On January 4, 2017, a homeless man named Daniel M. Aldape was found dead in Las Vegas. A month later, authorities found the body of another homeless man, this one named David H. Dunn. The police had no suspects in either case but did have reason to think the two killings were linked. First, both died from head injuries — each man was bludgeoned to death by their assailant. And second, neither man was robbed of whatever possessions and money he had on him. Whoever killed these men, authorities surmised, was likely to strike again.
And they were right. On February 22, 2017, the likely assailant struck again. The assailant, Shane Allen Schindler, came across a man sleeping on the side of the street, and, for reasons unknown, Schindler attacked. Weidling a ball-pean hammer, Schindler repeatedly struck the sleeping person in the head. Police caught the whole thing on tape.
But the case was hardly open-and-shut. Schindler couldn’t be charged with the murders of Aldape and Dunn because the police didn’t have enough evidence to link him to the crime. And he couldn’t be charged with the murder of the third man because Schindler didn’t actually kill the third person. But it wasn’t for lack of trying. Schindler didn’t kill his third victim because the victim wasn’t alive to begin with. The “man” Schindler attacked that February wasn’t a man at all.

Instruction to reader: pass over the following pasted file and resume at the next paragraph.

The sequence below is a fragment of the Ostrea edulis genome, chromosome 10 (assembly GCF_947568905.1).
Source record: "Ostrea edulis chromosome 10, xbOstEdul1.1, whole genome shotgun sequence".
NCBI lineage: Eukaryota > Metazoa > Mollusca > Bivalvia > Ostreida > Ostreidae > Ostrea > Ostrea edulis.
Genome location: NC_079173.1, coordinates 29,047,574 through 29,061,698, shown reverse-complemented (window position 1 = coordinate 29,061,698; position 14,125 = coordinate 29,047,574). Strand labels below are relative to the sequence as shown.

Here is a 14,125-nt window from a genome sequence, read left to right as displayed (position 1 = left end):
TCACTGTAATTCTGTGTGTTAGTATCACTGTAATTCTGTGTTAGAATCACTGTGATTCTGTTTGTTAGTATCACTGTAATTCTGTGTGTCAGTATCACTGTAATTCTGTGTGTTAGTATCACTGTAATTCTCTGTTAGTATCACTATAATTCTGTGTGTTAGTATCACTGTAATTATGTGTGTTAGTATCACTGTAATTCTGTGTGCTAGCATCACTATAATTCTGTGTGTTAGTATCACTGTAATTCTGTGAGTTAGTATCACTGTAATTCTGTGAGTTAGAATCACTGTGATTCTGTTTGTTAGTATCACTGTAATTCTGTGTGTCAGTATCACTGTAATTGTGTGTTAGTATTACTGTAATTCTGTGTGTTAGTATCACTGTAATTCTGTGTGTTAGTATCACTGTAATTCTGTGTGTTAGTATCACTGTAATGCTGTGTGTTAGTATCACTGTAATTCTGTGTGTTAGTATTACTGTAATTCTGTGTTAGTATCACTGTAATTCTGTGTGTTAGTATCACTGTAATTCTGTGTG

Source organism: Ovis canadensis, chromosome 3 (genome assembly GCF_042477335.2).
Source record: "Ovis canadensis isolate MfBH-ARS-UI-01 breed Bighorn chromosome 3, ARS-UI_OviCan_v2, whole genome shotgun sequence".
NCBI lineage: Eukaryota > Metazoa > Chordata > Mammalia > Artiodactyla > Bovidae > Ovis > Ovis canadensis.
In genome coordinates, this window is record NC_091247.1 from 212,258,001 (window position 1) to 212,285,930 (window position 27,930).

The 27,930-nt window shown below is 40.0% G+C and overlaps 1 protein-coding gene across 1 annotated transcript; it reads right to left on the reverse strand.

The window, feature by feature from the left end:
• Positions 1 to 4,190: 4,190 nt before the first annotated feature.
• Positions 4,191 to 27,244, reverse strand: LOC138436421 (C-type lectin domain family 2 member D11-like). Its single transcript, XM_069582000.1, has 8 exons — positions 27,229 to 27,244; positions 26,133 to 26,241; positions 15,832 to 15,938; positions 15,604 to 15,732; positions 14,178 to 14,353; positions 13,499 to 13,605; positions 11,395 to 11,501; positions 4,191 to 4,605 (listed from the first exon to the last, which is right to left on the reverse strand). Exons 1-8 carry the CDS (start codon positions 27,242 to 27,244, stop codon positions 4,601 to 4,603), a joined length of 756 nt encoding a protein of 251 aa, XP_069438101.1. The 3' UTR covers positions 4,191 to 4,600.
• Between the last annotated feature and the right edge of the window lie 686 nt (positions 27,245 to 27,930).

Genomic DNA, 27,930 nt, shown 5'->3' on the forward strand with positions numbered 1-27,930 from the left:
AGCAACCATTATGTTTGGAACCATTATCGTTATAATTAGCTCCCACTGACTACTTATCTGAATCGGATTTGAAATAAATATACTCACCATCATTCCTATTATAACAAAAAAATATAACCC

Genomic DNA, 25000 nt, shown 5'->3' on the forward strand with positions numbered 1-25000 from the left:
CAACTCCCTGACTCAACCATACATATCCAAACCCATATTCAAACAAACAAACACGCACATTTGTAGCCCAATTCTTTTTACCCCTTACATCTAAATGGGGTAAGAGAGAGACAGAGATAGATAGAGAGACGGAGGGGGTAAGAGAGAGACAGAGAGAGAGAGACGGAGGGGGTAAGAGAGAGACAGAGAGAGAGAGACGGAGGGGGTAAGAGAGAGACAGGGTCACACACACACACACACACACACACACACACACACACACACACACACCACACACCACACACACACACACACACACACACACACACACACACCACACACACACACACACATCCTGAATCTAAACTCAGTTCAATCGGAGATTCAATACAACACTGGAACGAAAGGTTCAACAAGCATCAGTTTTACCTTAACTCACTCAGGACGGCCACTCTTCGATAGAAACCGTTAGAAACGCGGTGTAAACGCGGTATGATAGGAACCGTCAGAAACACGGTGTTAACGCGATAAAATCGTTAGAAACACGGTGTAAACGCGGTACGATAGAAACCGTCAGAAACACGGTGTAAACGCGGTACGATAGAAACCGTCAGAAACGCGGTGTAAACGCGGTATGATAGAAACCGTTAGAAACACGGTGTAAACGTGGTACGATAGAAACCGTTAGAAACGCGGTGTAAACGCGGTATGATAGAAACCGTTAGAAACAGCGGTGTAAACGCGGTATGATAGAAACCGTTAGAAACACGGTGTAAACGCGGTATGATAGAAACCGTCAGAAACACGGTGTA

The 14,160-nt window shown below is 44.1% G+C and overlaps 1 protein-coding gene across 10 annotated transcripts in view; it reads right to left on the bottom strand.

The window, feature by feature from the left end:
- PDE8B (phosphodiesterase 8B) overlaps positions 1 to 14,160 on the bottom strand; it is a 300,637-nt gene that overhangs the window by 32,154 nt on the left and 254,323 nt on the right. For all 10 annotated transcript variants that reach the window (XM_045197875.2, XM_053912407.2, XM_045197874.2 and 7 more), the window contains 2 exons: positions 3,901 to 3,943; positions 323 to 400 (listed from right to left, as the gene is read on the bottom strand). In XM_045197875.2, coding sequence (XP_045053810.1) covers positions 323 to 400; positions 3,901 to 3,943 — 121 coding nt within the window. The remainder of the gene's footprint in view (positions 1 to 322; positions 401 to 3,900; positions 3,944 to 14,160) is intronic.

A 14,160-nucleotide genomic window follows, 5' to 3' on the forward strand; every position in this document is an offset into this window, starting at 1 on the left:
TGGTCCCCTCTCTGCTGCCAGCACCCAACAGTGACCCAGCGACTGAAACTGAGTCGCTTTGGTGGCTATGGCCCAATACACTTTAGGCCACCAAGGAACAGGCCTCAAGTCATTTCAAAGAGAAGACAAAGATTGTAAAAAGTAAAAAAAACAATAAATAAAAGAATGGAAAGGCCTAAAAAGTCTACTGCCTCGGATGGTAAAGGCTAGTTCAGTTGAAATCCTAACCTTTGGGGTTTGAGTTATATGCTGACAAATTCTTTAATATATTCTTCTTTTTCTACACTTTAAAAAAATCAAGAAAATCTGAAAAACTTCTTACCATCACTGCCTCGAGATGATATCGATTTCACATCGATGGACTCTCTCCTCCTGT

It was a mannequin.
With no leads to go on after the first attacks, the police decided the easiest way to catch a potential serial killer was to set some trap, So as NPR reported, “Capt. Andrew Walsh, the downtown district patrol commander, came up with the plan to place the decoy.” And as discussed above, the plan worked. But it also sparked an odd legal problem: can you charge someone with attempted murder if the “victim” wasn’t alive to murder in the first place?
Schindler’s attorney argued that no, you can’t. Per NPR, “Clark County Public Defender Phil Kohn derided the charge of attempted murder as ‘a legal impossibility,’ saying someone can’t kill an inanimate object.” Previous cases in the state, though, didn’t seem to care about that distinction, provided that the attacker thought he was attacking an actual person. Schindler, though, initially claimed that he knew that his victim was a fake.
With the threat of charges in the two actual murders hanging over his head, though, Schindler eventually admitted what everyone already suspected though — he had no idea that the man “sleeping” underneath the blanket was, literally, a dummy. In August, he pled guilty to attempted murder of a mannequin, avoiding charges in the killings of Aldape and Dunn. Later that month, he was sentenced to eight to 20 years in prison.
From the Archives: Do You See What I See?: The main story has nothing to do with the above, but the bonus fact is about mannequins.